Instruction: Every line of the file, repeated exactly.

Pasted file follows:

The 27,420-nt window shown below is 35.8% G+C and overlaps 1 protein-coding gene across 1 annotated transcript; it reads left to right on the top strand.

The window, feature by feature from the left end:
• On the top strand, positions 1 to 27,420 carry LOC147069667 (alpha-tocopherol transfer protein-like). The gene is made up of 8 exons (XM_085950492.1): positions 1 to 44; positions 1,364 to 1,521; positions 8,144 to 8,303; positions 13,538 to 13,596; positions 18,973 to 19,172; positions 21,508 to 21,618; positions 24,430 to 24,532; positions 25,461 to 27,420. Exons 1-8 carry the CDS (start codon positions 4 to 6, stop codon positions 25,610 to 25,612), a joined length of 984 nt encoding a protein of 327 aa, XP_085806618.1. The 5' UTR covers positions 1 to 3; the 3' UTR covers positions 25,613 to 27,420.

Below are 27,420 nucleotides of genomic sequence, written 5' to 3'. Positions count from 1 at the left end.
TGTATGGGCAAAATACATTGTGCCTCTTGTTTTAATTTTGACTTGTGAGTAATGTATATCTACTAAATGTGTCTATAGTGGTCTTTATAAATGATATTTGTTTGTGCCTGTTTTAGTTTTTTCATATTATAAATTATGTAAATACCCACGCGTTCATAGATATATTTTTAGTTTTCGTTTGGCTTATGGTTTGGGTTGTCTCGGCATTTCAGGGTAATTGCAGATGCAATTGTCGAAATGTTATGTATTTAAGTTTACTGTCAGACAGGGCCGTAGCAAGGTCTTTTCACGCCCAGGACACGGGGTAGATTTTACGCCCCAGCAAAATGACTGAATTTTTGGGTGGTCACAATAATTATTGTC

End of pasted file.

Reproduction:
The 27,420-nt window shown below is 35.8% G+C and overlaps 1 protein-coding gene across 1 annotated transcript; it reads left to right on the top strand.

The window, feature by feature from the left end:
• On the top strand, positions 1 to 27,420 carry LOC147069667 (alpha-tocopherol transfer protein-like). The gene is made up of 8 exons (XM_085950492.1): positions 1 to 44; positions 1,364 to 1,521; positions 8,144 to 8,303; positions 13,538 to 13,596; positions 18,973 to 19,172; positions 21,508 to 21,618; positions 24,430 to 24,532; positions 25,461 to 27,420. Exons 1-8 carry the CDS (start codon positions 4 to 6, stop codon positions 25,610 to 25,612), a joined length of 984 nt encoding a protein of 327 aa, XP_085806618.1. The 5' UTR covers positions 1 to 3; the 3' UTR covers positions 25,613 to 27,420.

Below are 27,420 nucleotides of genomic sequence, written 5' to 3'. Positions count from 1 at the left end.
TGTATGGGCAAAATACATTGTGCCTCTTGTTTTAATTTTGACTTGTGAGTAATGTATATCTACTAAATGTGTCTATAGTGGTCTTTATAAATGATATTTGTTTGTGCCTGTTTTAGTTTTTTCATATTATAAATTATGTAAATACCCACGCGTTCATAGATATATTTTTAGTTTTCGTTTGGCTTATGGTTTGGGTTGTCTCGGCATTTCAGGGTAATTGCAGATGCAATTGTCGAAATGTTATGTATTTAAGTTTACTGTCAGACAGGGCCGTAGCAAGGTCTTTTCACGCCCAGGACACGGGGTAGATTTTACGCCCCAGCAAAATGACTGAATTTTTGGGTGGTCACAATAATTATTGTC